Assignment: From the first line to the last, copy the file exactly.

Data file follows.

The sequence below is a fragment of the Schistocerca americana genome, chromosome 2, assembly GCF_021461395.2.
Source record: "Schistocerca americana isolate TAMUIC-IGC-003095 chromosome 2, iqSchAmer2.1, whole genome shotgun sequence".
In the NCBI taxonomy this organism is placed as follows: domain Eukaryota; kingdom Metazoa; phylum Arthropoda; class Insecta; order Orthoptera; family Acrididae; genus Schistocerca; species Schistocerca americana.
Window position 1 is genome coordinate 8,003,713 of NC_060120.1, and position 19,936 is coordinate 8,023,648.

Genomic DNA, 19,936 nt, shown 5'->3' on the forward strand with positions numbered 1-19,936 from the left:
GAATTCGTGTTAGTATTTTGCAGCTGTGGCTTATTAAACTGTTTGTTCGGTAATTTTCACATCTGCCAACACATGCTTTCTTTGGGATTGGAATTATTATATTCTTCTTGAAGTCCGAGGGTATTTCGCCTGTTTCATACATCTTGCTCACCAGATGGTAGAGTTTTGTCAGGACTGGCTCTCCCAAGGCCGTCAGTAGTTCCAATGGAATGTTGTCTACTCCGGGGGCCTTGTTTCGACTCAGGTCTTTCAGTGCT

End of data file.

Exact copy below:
The sequence below is a fragment of the Schistocerca americana genome, chromosome 2, assembly GCF_021461395.2.
Source record: "Schistocerca americana isolate TAMUIC-IGC-003095 chromosome 2, iqSchAmer2.1, whole genome shotgun sequence".
In the NCBI taxonomy this organism is placed as follows: domain Eukaryota; kingdom Metazoa; phylum Arthropoda; class Insecta; order Orthoptera; family Acrididae; genus Schistocerca; species Schistocerca americana.
Window position 1 is genome coordinate 8,003,713 of NC_060120.1, and position 19,936 is coordinate 8,023,648.

Genomic DNA, 19,936 nt, shown 5'->3' on the forward strand with positions numbered 1-19,936 from the left:
GAATTCGTGTTAGTATTTTGCAGCTGTGGCTTATTAAACTGTTTGTTCGGTAATTTTCACATCTGCCAACACATGCTTTCTTTGGGATTGGAATTATTATATTCTTCTTGAAGTCCGAGGGTATTTCGCCTGTTTCATACATCTTGCTCACCAGATGGTAGAGTTTTGTCAGGACTGGCTCTCCCAAGGCCGTCAGTAGTTCCAATGGAATGTTGTCTACTCCGGGGGCCTTGTTTCGACTCAGGTCTTTCAGTGCT